The Spray Polyurethane Foam Installation Guidance is intended to provide an overview of best practices to help professional installers use SPF effectively and efficiently to insulate homes and commercial buildings. It discusses considerations for the use and handling of materials as well as steps that help make the jobsite safe and secure. It also addresses health and safety hazards and offers steps to avoid potential issues.
SPF (spray polyurethane foam) roofing systems have exceptional characteristics. They offer great insulation, are resistant to high winds, protect the substrate against damage from hail and wind driven missiles, and can be recoated to extend its life. Frequently, however, some in the roof industry have poor perceptions of how SPF roofing systems perform in hail events. For many years the conventional roofing market perceived SPF roofing as soft and easily damaged calling the system PUF.
The National Roofing Foundation’s (NRFs) report on sprayed polyurethane foam (SPF) roofing systems by Rene Dupuis shows sprayfoam’s potential in hail-prone locales.
This paper, published by the Roof Coatings Manufacturers Association (RCMA), discusses the role and impact of reflective roof coatings in mitigating peak energy demand. Developed in collaboration with Jim Hoff, TEGNOS Research Inc., this paper provides a comparative overview of base use and peak demand of electricity and shares information on how to calculate peak demand savings. The role of cool roofi ng in promoting energy effi ciency is also emphasized, particularly in respect to the unique performance properties of refl ective roof coatings. The document can also be viewed as a resource as to the benefi ts reflective roof coatings provide to buildings, businesses, and the environment at large.
Research has indicated the damage caused by wind driven missiles typically does not cause a spray polyurethane foam (SPF) roof to leak. This damage can usually be repaired economically and does not require the roof to be replaced. This document provides a means to evaluate information collected from the investigation of an SPF roof system after damage has occurred and to make recommendations for the rehabilitation and/or repair of the damaged areas.
Highest Energy Efficiency
Virtually Leak Free
Usually No Tear off Disposal
Can be Renewed Inexpensively
The performance of a spray applied polyurethane foam insulation (SPF) system for cold storage facilities can be affected by all the component parts of the building structure, as well as the atmospheric conditions inside and outside the structure.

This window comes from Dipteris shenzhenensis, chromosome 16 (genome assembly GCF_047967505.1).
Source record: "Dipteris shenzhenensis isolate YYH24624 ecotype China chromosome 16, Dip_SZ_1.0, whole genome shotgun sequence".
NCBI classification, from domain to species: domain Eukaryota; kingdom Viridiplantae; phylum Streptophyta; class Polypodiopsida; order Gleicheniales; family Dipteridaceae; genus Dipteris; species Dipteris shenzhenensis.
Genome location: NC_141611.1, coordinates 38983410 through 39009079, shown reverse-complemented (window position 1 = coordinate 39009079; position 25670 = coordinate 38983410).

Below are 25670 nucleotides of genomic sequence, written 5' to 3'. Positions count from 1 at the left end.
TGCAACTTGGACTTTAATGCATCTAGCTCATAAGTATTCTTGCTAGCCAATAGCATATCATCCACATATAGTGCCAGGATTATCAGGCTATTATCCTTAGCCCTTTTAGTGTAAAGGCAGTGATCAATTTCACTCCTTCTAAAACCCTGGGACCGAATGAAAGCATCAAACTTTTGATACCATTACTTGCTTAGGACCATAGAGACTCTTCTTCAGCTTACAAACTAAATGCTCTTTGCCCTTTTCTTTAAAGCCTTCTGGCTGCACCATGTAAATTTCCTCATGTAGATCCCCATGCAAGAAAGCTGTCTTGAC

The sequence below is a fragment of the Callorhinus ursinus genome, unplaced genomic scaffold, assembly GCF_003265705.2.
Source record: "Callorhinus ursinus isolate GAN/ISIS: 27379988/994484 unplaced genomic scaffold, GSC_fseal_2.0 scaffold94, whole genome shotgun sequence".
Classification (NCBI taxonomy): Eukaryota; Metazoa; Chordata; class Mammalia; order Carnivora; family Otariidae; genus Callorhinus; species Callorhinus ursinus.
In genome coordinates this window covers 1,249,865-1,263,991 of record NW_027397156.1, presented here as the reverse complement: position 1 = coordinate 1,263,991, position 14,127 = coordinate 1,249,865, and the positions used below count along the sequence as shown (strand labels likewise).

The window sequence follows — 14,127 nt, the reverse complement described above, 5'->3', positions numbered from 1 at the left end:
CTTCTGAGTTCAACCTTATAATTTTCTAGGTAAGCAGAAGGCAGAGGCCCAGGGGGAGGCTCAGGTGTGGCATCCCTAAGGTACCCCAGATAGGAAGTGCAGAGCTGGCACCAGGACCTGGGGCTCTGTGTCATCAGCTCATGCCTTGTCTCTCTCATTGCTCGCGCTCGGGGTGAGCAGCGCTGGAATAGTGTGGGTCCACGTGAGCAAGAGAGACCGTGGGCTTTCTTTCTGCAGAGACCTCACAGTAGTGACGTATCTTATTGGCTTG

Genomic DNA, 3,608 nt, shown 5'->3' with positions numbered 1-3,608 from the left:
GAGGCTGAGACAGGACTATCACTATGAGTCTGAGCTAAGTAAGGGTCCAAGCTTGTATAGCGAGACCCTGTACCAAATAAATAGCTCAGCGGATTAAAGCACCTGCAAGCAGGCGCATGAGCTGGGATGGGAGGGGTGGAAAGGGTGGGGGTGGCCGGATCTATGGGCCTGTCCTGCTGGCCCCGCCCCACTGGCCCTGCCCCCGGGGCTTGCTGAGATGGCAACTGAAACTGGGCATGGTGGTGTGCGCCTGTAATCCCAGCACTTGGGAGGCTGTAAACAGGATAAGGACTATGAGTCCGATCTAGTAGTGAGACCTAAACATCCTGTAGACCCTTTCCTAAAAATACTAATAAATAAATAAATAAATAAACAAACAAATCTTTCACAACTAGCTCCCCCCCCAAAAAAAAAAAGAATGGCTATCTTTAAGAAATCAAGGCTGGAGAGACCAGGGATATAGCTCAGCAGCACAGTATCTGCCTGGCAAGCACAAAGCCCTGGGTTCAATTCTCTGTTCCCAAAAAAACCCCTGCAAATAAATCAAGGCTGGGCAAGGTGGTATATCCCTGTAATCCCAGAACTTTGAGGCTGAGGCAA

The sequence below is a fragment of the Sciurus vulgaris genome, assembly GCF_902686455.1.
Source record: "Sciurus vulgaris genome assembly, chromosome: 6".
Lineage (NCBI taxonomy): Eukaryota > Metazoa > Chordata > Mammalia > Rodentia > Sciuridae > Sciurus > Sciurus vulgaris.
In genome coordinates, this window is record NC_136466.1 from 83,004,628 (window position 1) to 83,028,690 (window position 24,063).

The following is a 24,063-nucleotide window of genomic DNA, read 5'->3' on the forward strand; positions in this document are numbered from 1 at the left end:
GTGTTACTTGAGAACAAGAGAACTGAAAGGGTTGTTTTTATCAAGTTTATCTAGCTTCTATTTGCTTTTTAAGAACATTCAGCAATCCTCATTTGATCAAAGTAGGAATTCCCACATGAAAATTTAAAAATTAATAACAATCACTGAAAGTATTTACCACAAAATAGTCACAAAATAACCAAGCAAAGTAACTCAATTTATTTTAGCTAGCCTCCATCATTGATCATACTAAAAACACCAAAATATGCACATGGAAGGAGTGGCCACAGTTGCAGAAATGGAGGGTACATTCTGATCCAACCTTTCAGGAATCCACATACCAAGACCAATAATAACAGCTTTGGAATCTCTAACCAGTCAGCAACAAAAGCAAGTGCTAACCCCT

Spray Polyurethane Foam (SPF) is a high-performance insulation that provides integral air sealing and moisture control benefits in a single product application. SPF helps seal cracks, gaps and penetrations in the building envelope in order to mitigate air leakage and deter infestation by a variety of insects, rodents, and other pests where it is applied. SPF is not known to attract nor does it provide a food source for termites; however, it can be accompanied by the use of new technologies when inspecting for termite infestations.
The information provided herein, based on current customs and practices of the trade, is offered in good faith and believed to be true, but is made WITHOUT WARRANTY, EITHER EXPRESS OR IMPLIED, AS TO FITNESS, MERCHANTABILITY, OR ANY OTHER MATTER. SPFA DISCLAIMS ALL LIABILITY FOR ANY LOSS OR DAMAGE ARISING OUT OF ITS USE. Individual manufacturers and contractors should be consulted for specific information. Nominal values which may be provided herein are believed to be representative, but are not to be used as specifications nor assumed to be identical to finished products. SPFA does not endorse the proprietary products or processes of any individual manufacturer, or the services of any individual contractor.
Spray polyurethane foam (SPF) is made on the jobsite by combining polymeric methylene-diphenyl diisocyanate (pMDI /MDI or A-side ) with an equal volume of a polyol blend (B-side ). Sides A and B react and expand at the point of application in the building envelope to form polyurethane foam. The formed-in-place SPF provides both thermal insulation and air sealing to the building.
Spray polyurethane foam (SPF) is made on the jobsite by combining polymeric methylene-diphenyl diisocyanate ( pMDI/MDI or A-side ) with an equal volume of a polyol blend ( B-side ). Sides A and B react and expand at the point of application in the building envelope to form polyurethane foam. The formed-in-place SPF provides both thermal insulation and air sealing to the building.
Description: Score your roof on this 1 to 100 scale, and that'll help you determine whether it's time to replace, restore, or repair and maintain.
Description: The COVID-19 outbreak in the United States has affected roofing, as it has many other major sectors within construction and out.